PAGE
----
Melbourne is one of Victoria’s biodiversity hot spots. The parks, gardens, streets & front and backyards provide a very diverse range of plant species that generate a myriad of habitats & niches for wildlife. High density urban developments & inner city renewal make it virtually impossible to grow trees in places that were once green & leafy. We rarely ever see the real costs of such developments.
In the past decade tree populations in many Australian cities have declined, particularly with the loss of private open space. While the costs, damage & nuisance values attributed to trees are widely known, the benefits they provide are often subtle & under-appreciated.
Urban vegetation provides economic & ecological services to society. They are assets which warrant the expenditure of resources such as labour, energy & water. Such expenditure is not wasted: trees & urban landscapes provide far more economically & ecologically than they use. In any comprehensive & fair calculation urban trees & landscapes are worth more than they cost.
* data-tracker http://theconversation.edu.au/content/5050/tracker
This article was originally published at http://theconversation.edu.au Read the original article – http://theconversation.edu.au/for-a-great-return-on-investment-try-trees-5050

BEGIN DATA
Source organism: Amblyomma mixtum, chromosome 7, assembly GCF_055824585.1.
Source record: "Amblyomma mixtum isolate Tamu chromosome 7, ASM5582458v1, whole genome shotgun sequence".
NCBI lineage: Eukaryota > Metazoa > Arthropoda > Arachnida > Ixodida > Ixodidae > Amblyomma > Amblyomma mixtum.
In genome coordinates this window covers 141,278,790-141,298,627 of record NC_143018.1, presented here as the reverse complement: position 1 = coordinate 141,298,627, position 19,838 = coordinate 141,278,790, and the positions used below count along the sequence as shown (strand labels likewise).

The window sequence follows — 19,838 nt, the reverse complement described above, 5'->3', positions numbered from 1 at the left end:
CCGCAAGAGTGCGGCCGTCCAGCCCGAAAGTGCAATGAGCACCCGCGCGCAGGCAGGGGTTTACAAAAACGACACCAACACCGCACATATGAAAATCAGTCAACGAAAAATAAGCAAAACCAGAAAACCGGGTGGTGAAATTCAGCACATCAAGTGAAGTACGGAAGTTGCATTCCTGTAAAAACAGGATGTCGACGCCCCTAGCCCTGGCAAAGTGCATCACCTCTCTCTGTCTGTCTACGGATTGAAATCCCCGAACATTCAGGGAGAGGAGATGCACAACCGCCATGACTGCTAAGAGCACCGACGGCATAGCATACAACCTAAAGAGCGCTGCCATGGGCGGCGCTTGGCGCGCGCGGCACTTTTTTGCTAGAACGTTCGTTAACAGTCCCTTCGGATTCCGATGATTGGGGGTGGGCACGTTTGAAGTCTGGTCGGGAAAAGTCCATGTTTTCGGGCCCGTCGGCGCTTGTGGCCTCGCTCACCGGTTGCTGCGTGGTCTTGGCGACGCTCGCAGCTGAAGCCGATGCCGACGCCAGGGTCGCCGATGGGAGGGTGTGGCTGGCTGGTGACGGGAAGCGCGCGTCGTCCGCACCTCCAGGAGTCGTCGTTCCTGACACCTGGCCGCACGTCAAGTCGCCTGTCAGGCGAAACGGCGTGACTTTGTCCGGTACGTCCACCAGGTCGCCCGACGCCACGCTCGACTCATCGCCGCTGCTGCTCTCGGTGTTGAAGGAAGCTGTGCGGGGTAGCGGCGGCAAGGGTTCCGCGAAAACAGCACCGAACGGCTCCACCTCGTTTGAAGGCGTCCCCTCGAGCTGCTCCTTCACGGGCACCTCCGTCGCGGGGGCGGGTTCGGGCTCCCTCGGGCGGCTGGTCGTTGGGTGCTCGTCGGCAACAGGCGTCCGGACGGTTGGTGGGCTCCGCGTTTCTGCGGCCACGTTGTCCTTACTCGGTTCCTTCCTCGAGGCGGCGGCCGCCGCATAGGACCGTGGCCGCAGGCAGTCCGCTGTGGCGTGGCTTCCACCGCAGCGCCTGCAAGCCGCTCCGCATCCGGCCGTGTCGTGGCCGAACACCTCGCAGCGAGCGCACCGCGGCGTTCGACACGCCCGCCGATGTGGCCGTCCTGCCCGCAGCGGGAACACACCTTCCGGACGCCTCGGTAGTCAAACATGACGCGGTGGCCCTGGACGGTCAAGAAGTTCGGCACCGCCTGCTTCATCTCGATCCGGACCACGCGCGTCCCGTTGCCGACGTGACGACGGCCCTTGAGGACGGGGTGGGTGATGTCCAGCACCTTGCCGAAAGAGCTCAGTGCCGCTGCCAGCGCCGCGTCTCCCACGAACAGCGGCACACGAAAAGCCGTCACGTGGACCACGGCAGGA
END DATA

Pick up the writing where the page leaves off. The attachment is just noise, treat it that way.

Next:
1. Professor Nigel Tapper of Monash University, a speaker addressing the National Tree Symposium at Adelaide University of Adelaide said urban trees actually save lives during heatwaves. Treenet Director David Lawry spoke about stormwater being diverted from the gutter to street trees. A test is being done in Unley Adelaide to measure its affectiveness. …the devices could deliver up to 400 litres of water directly to trees during moderate rain, resulting in healthier trees, more comfortable urban environments & less stormwater getting to waterways & the sea. To me it makes absolute sense to channel rainwater from the gutter into the area around the street tree. To achieve this is quite simple & only requires a remodeling of the kerb.
The National Tree Symposium also discovered that proposed changes by the South Australian government to significant tree regulations will leave a large amount of existing trees unprotected by the equivalent of a Significant Tree Register. http://www.adelaidenow.com.au/fears-of-an-open-season-on-adelaides-bigger-trees/story-e6frea6u-1225914516653
2. Darwin has a tree emergency on its hands with between 60-70 large Weeping Rosewood trees showing symptoms of fusarium wilt (a fungal disease not indigenous to Australia), which spreads by spores in the soil. If this is the case, Darwin could lose thousands of trees within the coming decade. http://www.ntnews.com.au/article/2010/09/04/176981_ntnews.html
3. The ACT’s Council, the Department of Territory & Municipal Services has been ordered to improve upon their policy & procedures of public tree removal by becoming more transparent & accountable to the community. 20 – 40% of the ACTs 630,000 park & street trees are expected to be axed within the next 20 years. I’d be very busy if I lived there. http://www.canberratimes.com.au/news/local/news/general/tree-change-residents-to-get-appeal-rights/1932556.aspx